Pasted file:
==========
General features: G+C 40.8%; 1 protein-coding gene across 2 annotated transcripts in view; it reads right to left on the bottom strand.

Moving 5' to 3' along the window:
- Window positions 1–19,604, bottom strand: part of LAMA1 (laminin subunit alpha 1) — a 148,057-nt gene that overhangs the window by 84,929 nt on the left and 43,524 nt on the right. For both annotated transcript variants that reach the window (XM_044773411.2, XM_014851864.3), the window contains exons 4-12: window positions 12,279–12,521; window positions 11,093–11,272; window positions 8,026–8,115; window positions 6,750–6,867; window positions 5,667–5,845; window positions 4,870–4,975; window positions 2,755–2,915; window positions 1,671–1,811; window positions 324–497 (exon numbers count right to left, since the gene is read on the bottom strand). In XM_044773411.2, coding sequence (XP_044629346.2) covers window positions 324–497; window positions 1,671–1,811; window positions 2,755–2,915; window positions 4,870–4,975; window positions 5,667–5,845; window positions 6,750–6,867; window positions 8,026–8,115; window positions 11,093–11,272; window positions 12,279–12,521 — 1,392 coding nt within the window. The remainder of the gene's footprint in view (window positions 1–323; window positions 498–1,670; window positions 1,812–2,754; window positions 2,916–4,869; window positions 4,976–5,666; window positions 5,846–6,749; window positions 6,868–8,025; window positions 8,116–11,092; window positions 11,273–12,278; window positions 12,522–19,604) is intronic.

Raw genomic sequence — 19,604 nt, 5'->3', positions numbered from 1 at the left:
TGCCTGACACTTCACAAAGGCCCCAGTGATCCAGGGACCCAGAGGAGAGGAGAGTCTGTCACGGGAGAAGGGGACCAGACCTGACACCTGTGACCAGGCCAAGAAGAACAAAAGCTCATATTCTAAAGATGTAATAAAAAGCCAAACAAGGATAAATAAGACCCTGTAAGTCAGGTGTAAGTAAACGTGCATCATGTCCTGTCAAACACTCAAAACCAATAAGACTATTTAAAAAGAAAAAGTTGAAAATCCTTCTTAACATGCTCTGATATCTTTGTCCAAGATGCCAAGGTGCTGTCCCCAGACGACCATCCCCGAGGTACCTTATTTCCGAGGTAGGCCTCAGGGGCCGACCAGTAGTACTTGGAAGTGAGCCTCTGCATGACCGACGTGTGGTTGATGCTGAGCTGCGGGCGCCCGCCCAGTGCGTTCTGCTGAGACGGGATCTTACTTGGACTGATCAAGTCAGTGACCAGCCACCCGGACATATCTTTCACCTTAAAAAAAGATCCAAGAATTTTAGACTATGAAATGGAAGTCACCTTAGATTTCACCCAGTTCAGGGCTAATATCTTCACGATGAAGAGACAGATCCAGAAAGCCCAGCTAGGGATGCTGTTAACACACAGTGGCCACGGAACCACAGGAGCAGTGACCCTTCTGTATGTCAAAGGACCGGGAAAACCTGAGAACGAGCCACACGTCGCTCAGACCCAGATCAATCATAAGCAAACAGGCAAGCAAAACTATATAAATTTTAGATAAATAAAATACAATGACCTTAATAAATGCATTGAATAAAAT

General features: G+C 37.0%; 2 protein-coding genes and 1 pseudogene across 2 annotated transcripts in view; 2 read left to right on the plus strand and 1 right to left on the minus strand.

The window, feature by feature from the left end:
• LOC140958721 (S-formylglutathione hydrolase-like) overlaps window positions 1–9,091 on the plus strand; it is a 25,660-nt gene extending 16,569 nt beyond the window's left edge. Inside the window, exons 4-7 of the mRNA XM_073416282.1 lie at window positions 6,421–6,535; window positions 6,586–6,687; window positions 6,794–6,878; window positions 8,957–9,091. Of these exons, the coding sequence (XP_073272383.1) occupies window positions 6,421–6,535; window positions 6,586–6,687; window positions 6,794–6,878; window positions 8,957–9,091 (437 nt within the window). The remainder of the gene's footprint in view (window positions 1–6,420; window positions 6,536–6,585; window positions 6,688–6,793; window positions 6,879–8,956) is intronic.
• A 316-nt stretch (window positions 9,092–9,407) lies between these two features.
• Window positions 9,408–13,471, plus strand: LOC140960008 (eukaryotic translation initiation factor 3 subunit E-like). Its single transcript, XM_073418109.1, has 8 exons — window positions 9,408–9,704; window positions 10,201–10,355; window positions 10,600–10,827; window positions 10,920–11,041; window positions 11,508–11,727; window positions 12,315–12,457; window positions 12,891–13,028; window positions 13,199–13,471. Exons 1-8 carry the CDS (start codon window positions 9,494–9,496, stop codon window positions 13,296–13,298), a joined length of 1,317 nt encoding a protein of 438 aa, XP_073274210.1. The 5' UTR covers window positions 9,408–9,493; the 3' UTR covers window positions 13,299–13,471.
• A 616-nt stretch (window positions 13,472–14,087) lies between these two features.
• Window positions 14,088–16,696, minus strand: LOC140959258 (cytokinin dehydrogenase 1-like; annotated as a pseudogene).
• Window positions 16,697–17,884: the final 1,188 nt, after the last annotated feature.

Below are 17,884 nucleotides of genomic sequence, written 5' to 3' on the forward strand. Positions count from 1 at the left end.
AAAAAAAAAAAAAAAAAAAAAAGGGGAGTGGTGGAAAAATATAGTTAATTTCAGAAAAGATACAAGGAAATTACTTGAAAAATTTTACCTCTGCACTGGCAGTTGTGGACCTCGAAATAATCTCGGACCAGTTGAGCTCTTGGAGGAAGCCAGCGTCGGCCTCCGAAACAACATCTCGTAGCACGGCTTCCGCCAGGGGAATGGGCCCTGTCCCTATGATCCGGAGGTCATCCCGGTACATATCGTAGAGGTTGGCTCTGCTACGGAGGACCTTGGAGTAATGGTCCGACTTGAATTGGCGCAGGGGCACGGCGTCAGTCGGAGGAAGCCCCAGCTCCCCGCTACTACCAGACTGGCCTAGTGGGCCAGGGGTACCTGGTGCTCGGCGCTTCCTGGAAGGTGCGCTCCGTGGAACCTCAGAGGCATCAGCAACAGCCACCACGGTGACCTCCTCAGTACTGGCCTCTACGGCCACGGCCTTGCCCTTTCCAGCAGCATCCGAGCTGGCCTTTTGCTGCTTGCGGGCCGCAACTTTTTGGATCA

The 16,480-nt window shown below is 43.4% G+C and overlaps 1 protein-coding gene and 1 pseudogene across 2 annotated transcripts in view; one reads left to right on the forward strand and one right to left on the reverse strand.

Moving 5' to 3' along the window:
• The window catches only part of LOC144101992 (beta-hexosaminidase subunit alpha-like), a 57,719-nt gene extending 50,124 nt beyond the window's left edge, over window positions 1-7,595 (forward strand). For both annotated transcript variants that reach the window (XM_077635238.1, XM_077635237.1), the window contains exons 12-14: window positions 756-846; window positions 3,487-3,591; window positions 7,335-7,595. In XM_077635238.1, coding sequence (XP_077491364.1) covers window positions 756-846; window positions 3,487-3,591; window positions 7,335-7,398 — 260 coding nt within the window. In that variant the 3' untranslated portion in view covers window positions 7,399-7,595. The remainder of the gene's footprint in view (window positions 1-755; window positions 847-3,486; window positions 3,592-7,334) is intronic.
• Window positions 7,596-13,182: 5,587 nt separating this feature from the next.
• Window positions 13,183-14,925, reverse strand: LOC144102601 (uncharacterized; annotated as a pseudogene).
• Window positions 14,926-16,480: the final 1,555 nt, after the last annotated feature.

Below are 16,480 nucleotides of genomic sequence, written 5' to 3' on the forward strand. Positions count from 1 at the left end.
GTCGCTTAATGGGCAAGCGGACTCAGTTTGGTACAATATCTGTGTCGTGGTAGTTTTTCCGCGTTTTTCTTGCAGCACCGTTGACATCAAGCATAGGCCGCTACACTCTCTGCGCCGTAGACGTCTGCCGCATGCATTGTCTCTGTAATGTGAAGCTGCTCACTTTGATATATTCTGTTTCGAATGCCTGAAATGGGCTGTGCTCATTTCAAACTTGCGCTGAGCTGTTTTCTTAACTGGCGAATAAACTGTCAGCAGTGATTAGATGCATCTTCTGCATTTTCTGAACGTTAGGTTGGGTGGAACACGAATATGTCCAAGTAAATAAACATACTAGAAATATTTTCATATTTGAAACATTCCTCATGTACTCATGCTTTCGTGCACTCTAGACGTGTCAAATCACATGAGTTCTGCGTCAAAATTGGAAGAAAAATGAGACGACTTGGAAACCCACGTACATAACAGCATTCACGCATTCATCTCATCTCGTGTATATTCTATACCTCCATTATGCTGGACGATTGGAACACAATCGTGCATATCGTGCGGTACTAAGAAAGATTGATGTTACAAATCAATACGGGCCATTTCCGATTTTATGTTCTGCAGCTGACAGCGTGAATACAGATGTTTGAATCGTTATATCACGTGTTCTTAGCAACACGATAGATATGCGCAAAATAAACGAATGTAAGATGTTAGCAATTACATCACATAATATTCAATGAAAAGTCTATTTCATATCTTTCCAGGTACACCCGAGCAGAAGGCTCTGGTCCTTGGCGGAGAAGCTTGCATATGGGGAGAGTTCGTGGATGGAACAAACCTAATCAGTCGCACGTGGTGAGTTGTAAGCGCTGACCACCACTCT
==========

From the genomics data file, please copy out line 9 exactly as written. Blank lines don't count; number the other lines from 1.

• A 316-nt stretch (window positions 9,092–9,407) lies between these two features.